God Values the Unborn

Psalms 139:13-16: "For You formed my inward parts; You wove me in my mother’s womb. 14 I will give thanks to You, for I am fearfully and wonderfully made; Wonderful are Your works, And my soul knows it very well. 15 My frame was not hidden from You, When I was made in secret, And skillfully wrought in the depths of the earth; 16 Your eyes have seen my unformed substance; And in Your book were all written The days that were ordained for me, When as yet there was not one of them."

In the psalm, the development of the unborn child is celebrated.  Not only is God intimately involved in forming the child, He has already recorded the life he or she will live.  The unborn is not seen in this view as a potential barrier to fulfillment, but an individual with a life of their own that needs protection and celebration.  The same idea is found in the book of Galatians where God has dedicated Paul’s life for a certain purpose before his birth.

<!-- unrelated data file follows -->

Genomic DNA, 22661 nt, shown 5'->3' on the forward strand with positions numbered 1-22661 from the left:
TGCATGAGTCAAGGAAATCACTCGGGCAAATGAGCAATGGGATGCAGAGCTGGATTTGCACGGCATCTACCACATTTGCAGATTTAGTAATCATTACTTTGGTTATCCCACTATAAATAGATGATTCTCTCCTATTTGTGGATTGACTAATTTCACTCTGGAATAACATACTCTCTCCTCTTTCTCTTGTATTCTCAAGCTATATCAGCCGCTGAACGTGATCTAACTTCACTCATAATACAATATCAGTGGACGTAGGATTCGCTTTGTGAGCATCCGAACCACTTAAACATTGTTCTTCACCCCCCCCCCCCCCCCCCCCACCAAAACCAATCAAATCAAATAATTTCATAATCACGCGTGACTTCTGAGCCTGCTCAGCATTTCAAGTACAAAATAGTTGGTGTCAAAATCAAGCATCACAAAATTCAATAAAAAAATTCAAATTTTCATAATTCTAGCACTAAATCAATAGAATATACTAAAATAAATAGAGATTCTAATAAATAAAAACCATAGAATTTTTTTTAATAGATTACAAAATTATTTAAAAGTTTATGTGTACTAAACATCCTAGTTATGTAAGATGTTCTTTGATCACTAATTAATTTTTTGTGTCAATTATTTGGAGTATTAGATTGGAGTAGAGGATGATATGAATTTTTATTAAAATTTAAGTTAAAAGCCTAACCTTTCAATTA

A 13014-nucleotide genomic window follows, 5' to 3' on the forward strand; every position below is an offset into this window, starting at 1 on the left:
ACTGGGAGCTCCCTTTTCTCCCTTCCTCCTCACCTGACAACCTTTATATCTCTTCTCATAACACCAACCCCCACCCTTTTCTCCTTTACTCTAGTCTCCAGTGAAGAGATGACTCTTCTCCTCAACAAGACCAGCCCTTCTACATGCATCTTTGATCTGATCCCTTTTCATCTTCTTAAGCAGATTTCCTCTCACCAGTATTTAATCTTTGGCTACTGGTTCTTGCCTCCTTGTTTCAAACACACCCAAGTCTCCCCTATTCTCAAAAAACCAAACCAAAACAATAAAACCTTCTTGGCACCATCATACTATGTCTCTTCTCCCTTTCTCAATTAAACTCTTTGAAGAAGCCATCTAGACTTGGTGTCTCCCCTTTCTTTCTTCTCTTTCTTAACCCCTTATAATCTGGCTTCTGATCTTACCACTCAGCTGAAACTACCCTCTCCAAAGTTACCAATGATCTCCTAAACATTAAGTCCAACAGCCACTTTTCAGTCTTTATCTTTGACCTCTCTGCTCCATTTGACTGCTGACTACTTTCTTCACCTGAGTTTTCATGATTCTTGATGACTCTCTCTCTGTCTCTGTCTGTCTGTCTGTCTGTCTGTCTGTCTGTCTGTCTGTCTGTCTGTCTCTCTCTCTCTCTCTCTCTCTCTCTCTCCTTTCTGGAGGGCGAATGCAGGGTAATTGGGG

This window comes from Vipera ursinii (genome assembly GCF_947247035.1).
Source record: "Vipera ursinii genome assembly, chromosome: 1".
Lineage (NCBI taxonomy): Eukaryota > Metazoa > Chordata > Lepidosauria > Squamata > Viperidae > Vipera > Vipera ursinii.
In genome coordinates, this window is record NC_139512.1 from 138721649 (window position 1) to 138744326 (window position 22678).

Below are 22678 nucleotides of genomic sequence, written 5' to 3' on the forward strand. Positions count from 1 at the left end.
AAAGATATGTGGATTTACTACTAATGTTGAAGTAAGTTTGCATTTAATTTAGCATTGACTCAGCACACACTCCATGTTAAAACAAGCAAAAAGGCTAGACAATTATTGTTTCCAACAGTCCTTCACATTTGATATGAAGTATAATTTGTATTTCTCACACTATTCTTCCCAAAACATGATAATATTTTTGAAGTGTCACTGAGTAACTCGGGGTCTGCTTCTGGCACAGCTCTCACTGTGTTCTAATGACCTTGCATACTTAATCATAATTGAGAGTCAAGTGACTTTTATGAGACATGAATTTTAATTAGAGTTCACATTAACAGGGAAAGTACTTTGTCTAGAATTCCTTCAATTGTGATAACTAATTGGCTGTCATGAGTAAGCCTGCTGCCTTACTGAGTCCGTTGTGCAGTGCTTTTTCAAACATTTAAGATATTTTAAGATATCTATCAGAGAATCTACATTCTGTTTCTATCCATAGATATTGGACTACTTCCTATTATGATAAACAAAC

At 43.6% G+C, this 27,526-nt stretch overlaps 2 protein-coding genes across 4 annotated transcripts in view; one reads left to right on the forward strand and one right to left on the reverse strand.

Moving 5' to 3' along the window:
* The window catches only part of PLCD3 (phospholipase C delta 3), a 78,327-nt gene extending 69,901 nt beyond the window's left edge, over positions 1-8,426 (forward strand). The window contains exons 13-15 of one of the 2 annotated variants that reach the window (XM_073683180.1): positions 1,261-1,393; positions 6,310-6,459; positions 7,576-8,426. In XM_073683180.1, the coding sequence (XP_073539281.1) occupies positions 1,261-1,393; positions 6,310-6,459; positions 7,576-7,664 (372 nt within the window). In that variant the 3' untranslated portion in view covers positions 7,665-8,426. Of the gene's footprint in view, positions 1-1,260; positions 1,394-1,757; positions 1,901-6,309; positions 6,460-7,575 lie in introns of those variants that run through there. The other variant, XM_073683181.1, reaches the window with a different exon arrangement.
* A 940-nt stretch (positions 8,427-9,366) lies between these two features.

Galatians 1:15: "But when God, who had set me apart even from my mother’s womb and called me through His grace, was pleased."

Even more so, this is seen in the following account of Jesus and John the Baptist occurring before either one of them was born.